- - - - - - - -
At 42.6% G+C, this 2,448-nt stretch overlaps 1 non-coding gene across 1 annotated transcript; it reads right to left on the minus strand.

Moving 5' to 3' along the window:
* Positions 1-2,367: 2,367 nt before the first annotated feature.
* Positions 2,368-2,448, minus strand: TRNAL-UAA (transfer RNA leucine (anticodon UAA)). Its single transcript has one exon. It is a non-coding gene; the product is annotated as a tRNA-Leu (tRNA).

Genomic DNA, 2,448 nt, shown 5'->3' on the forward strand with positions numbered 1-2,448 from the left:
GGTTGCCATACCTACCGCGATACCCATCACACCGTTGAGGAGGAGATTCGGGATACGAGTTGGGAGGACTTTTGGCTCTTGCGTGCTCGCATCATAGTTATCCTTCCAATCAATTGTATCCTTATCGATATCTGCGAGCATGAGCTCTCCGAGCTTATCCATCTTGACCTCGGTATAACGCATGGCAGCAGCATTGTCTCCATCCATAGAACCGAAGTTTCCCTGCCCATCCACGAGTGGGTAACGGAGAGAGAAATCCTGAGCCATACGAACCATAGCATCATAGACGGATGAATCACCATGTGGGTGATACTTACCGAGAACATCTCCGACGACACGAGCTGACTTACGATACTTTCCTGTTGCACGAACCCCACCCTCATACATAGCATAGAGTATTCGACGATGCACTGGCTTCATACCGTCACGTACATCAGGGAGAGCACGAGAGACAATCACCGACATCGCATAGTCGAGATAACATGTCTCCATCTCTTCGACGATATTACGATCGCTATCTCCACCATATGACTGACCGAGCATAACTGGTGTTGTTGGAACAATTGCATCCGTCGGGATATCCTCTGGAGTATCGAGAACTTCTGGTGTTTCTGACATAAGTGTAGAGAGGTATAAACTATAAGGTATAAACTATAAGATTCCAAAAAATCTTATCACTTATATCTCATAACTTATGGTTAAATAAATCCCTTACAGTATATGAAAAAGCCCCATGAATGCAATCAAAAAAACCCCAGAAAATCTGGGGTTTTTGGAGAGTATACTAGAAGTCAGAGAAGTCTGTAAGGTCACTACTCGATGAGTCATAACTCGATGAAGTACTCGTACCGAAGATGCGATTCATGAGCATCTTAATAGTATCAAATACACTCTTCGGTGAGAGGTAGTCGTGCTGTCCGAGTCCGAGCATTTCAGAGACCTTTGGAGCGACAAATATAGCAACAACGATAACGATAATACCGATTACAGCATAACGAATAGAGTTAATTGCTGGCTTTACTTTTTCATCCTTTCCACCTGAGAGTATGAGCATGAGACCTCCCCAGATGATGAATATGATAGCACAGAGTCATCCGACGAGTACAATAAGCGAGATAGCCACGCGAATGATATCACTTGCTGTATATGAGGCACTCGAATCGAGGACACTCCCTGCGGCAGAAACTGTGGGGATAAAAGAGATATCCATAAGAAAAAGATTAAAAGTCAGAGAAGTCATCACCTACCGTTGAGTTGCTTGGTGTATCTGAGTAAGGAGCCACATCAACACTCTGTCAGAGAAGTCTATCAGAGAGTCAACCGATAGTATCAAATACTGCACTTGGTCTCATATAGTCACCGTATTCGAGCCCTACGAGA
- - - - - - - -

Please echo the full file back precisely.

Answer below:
At 42.6% G+C, this 2,448-nt stretch overlaps 1 non-coding gene across 1 annotated transcript; it reads right to left on the minus strand.

Moving 5' to 3' along the window:
* Positions 1-2,367: 2,367 nt before the first annotated feature.
* Positions 2,368-2,448, minus strand: TRNAL-UAA (transfer RNA leucine (anticodon UAA)). Its single transcript has one exon. It is a non-coding gene; the product is annotated as a tRNA-Leu (tRNA).

Genomic DNA, 2,448 nt, shown 5'->3' on the forward strand with positions numbered 1-2,448 from the left:
GGTTGCCATACCTACCGCGATACCCATCACACCGTTGAGGAGGAGATTCGGGATACGAGTTGGGAGGACTTTTGGCTCTTGCGTGCTCGCATCATAGTTATCCTTCCAATCAATTGTATCCTTATCGATATCTGCGAGCATGAGCTCTCCGAGCTTATCCATCTTGACCTCGGTATAACGCATGGCAGCAGCATTGTCTCCATCCATAGAACCGAAGTTTCCCTGCCCATCCACGAGTGGGTAACGGAGAGAGAAATCCTGAGCCATACGAACCATAGCATCATAGACGGATGAATCACCATGTGGGTGATACTTACCGAGAACATCTCCGACGACACGAGCTGACTTACGATACTTTCCTGTTGCACGAACCCCACCCTCATACATAGCATAGAGTATTCGACGATGCACTGGCTTCATACCGTCACGTACATCAGGGAGAGCACGAGAGACAATCACCGACATCGCATAGTCGAGATAACATGTCTCCATCTCTTCGACGATATTACGATCGCTATCTCCACCATATGACTGACCGAGCATAACTGGTGTTGTTGGAACAATTGCATCCGTCGGGATATCCTCTGGAGTATCGAGAACTTCTGGTGTTTCTGACATAAGTGTAGAGAGGTATAAACTATAAGGTATAAACTATAAGATTCCAAAAAATCTTATCACTTATATCTCATAACTTATGGTTAAATAAATCCCTTACAGTATATGAAAAAGCCCCATGAATGCAATCAAAAAAACCCCAGAAAATCTGGGGTTTTTGGAGAGTATACTAGAAGTCAGAGAAGTCTGTAAGGTCACTACTCGATGAGTCATAACTCGATGAAGTACTCGTACCGAAGATGCGATTCATGAGCATCTTAATAGTATCAAATACACTCTTCGGTGAGAGGTAGTCGTGCTGTCCGAGTCCGAGCATTTCAGAGACCTTTGGAGCGACAAATATAGCAACAACGATAACGATAATACCGATTACAGCATAACGAATAGAGTTAATTGCTGGCTTTACTTTTTCATCCTTTCCACCTGAGAGTATGAGCATGAGACCTCCCCAGATGATGAATATGATAGCACAGAGTCATCCGACGAGTACAATAAGCGAGATAGCCACGCGAATGATATCACTTGCTGTATATGAGGCACTCGAATCGAGGACACTCCCTGCGGCAGAAACTGTGGGGATAAAAGAGATATCCATAAGAAAAAGATTAAAAGTCAGAGAAGTCATCACCTACCGTTGAGTTGCTTGGTGTATCTGAGTAAGGAGCCACATCAACACTCTGTCAGAGAAGTCTATCAGAGAGTCAACCGATAGTATCAAATACTGCACTTGGTCTCATATAGTCACCGTATTCGAGCCCTACGAGA